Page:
Yesterday’s first reading at Mass was the exciting story of David and Goliath. It follows the classic plotline of the heroic little guy who defeats the baddie with his secret weapon. The plotline of the “secret Son” is something I outlined in my book Immortal Combat–it is the plotline that teaches over and over again through all the world’s great stories that small is beautiful, that the humility of the little one overcomes the gigantic plans of the mighty. It is the song of Mary’s Magnificat, the theme of the sagas of the Old Testament, and the Hebrews’ unique contribution to world mythology. The Greeks and Romans had their godlike superheroes–mighty men of valor. The Hebrews offered the world a tribe of wandering nomads, shepherds, little people–peasants–boys and girls, and in making them the heroes they gave the world the wonderful hero–the underdog. From then on the little people would be the winners. The victims would be the victors.

I have gone off on a tangent. There was much in this ancient story that caught my mind and my heart, but one of the other themes is David’s treatment of his enemy–the giant Goliath. Jesus the Son of David tells us to love our enemy. His ancestor David didn’t think so. He strode out to battle full of confidence telling Goliath that he would feed him to the birds.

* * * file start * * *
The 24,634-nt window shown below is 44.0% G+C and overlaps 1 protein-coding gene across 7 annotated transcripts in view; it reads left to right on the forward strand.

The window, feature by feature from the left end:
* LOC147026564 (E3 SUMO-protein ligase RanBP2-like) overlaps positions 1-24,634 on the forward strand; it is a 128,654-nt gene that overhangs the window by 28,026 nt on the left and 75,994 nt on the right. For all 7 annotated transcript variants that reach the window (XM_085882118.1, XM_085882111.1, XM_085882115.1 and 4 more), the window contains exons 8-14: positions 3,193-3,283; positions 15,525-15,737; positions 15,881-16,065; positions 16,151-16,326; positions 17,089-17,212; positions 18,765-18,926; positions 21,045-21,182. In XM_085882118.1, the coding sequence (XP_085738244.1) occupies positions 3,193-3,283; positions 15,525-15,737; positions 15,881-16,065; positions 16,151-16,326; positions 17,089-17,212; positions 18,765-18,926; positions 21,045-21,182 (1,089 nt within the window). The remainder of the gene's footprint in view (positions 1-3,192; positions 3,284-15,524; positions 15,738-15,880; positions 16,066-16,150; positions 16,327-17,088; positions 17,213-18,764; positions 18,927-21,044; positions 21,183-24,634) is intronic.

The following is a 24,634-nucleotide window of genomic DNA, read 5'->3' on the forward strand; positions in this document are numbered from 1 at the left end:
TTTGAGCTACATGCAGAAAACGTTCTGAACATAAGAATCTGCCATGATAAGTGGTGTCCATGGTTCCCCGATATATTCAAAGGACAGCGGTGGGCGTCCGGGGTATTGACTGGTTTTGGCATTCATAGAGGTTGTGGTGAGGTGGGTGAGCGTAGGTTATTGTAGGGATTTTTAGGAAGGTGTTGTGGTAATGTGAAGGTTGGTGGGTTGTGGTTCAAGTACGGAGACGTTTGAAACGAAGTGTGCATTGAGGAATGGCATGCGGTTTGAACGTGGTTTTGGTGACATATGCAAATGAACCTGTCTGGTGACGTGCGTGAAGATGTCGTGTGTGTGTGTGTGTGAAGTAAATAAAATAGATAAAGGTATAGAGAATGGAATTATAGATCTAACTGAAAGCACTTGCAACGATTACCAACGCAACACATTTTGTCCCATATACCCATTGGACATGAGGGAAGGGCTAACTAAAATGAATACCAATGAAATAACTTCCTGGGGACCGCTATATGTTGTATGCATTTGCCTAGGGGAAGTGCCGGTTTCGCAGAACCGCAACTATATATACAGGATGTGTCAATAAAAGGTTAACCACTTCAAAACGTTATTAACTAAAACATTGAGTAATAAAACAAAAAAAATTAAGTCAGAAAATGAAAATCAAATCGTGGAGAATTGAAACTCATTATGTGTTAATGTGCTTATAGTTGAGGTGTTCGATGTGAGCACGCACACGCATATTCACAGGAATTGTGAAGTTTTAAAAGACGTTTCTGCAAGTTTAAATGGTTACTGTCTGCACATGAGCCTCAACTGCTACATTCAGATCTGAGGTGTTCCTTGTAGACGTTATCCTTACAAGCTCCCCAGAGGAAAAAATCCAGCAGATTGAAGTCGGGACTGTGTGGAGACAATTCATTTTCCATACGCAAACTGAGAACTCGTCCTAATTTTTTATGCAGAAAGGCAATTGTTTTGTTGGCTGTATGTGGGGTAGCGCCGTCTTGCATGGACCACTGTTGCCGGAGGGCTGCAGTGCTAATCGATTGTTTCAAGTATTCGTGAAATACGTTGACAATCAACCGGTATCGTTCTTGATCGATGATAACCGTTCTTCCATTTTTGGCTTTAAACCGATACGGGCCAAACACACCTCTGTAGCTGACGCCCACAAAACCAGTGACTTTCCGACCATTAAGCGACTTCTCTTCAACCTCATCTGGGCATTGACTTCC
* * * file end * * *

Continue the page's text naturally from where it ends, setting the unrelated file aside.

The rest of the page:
As we read the Divine Office day by day this emphasis on battle with our enemies echoes again and again. In Zechariah’s song it echoes with thanks that our enemy is defeated. In the psalms it echoes time and again. The Lord is called on to defeat our enemies. The psalmist laments that the Lord has abandoned him to his enemies.

In the midst of our mandated meekness and Our Lord’s command to love our enemies I would stress that this command is not absolute. There are enemies we are not expected to love. We do not love Satan. We do not love the minions of Satan. We do not love evildoers. We fight them. We do battle. We engage in spiritual warfare.

We battle first of all the evil in our own hearts and lives. We strive with the heroic confidence and courage of the boy David to overcome the giants of Rage, Revenge and Resentment. We do battle against the horde of Philistines called Greed, Lust, Sloth, Pride and Power.

What are our weapons? David went down to the brook to select five smooth stones. We go down to the waters of baptism where the grace is found to do the battle. Different commentators have seen the five stones as symbols of different weapons in the battle: Faith, Obedience, Prayer, Service and the Holy Spirit for instance. I’m seeing the five as the mysteries in each set of the Holy Rosary–and ultimately the five wounds of Our Lord by whose passion the great victory of the world’s Goliath was won.

Go here for information on my book Praying the Rosary for Spiritual Warfare.